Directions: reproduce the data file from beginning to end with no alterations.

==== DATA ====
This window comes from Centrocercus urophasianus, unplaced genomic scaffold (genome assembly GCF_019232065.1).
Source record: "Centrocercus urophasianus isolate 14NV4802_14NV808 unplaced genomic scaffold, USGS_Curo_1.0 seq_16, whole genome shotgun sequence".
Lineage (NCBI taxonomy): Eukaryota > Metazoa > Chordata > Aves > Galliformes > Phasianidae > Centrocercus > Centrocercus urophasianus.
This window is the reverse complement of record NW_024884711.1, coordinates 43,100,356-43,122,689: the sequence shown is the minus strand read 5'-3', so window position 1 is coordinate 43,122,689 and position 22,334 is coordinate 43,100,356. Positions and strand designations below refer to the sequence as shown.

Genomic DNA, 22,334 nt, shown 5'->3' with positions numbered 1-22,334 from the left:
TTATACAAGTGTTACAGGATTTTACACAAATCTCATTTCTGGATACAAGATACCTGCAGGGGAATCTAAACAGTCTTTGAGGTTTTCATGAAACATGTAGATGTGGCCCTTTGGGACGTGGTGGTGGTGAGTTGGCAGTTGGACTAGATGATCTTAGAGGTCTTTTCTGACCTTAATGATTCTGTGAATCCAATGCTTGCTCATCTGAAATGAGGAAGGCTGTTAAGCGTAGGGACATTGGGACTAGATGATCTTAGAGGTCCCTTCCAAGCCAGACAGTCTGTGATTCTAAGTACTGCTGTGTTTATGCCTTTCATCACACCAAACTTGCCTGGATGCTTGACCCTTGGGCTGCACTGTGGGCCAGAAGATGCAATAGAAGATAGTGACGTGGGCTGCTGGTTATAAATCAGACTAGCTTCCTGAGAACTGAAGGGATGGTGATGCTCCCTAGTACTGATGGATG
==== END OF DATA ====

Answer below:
This window comes from Centrocercus urophasianus, unplaced genomic scaffold (genome assembly GCF_019232065.1).
Source record: "Centrocercus urophasianus isolate 14NV4802_14NV808 unplaced genomic scaffold, USGS_Curo_1.0 seq_16, whole genome shotgun sequence".
Lineage (NCBI taxonomy): Eukaryota > Metazoa > Chordata > Aves > Galliformes > Phasianidae > Centrocercus > Centrocercus urophasianus.
This window is the reverse complement of record NW_024884711.1, coordinates 43,100,356-43,122,689: the sequence shown is the minus strand read 5'-3', so window position 1 is coordinate 43,122,689 and position 22,334 is coordinate 43,100,356. Positions and strand designations below refer to the sequence as shown.

Genomic DNA, 22,334 nt, shown 5'->3' with positions numbered 1-22,334 from the left:
TTATACAAGTGTTACAGGATTTTACACAAATCTCATTTCTGGATACAAGATACCTGCAGGGGAATCTAAACAGTCTTTGAGGTTTTCATGAAACATGTAGATGTGGCCCTTTGGGACGTGGTGGTGGTGAGTTGGCAGTTGGACTAGATGATCTTAGAGGTCTTTTCTGACCTTAATGATTCTGTGAATCCAATGCTTGCTCATCTGAAATGAGGAAGGCTGTTAAGCGTAGGGACATTGGGACTAGATGATCTTAGAGGTCCCTTCCAAGCCAGACAGTCTGTGATTCTAAGTACTGCTGTGTTTATGCCTTTCATCACACCAAACTTGCCTGGATGCTTGACCCTTGGGCTGCACTGTGGGCCAGAAGATGCAATAGAAGATAGTGACGTGGGCTGCTGGTTATAAATCAGACTAGCTTCCTGAGAACTGAAGGGATGGTGATGCTCCCTAGTACTGATGGATG